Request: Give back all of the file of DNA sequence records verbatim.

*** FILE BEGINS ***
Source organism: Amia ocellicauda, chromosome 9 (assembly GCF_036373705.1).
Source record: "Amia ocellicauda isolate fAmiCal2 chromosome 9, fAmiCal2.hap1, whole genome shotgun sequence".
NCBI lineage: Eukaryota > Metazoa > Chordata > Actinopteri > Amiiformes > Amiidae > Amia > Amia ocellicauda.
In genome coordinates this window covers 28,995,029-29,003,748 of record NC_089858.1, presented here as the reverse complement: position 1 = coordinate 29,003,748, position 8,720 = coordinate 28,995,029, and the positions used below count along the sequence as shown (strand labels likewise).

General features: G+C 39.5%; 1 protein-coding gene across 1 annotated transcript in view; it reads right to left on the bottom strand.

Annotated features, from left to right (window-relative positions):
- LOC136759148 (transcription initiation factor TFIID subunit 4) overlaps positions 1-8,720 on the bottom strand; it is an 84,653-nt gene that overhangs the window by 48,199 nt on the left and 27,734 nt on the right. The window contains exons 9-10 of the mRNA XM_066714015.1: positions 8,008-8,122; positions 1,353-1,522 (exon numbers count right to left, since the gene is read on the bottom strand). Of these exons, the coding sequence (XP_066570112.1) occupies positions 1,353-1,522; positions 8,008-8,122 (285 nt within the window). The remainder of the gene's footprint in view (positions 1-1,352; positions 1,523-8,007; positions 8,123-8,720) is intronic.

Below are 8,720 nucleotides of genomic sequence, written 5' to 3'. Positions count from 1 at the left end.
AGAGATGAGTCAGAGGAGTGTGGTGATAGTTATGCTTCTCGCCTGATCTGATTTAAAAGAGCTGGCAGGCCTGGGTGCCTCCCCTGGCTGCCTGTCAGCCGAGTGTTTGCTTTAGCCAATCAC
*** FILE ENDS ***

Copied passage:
Source organism: Amia ocellicauda, chromosome 9 (assembly GCF_036373705.1).
Source record: "Amia ocellicauda isolate fAmiCal2 chromosome 9, fAmiCal2.hap1, whole genome shotgun sequence".
NCBI lineage: Eukaryota > Metazoa > Chordata > Actinopteri > Amiiformes > Amiidae > Amia > Amia ocellicauda.
In genome coordinates this window covers 28,995,029-29,003,748 of record NC_089858.1, presented here as the reverse complement: position 1 = coordinate 29,003,748, position 8,720 = coordinate 28,995,029, and the positions used below count along the sequence as shown (strand labels likewise).

General features: G+C 39.5%; 1 protein-coding gene across 1 annotated transcript in view; it reads right to left on the bottom strand.

Annotated features, from left to right (window-relative positions):
- LOC136759148 (transcription initiation factor TFIID subunit 4) overlaps positions 1-8,720 on the bottom strand; it is an 84,653-nt gene that overhangs the window by 48,199 nt on the left and 27,734 nt on the right. The window contains exons 9-10 of the mRNA XM_066714015.1: positions 8,008-8,122; positions 1,353-1,522 (exon numbers count right to left, since the gene is read on the bottom strand). Of these exons, the coding sequence (XP_066570112.1) occupies positions 1,353-1,522; positions 8,008-8,122 (285 nt within the window). The remainder of the gene's footprint in view (positions 1-1,352; positions 1,523-8,007; positions 8,123-8,720) is intronic.

Below are 8,720 nucleotides of genomic sequence, written 5' to 3'. Positions count from 1 at the left end.
AGAGATGAGTCAGAGGAGTGTGGTGATAGTTATGCTTCTCGCCTGATCTGATTTAAAAGAGCTGGCAGGCCTGGGTGCCTCCCCTGGCTGCCTGTCAGCCGAGTGTTTGCTTTAGCCAATCAC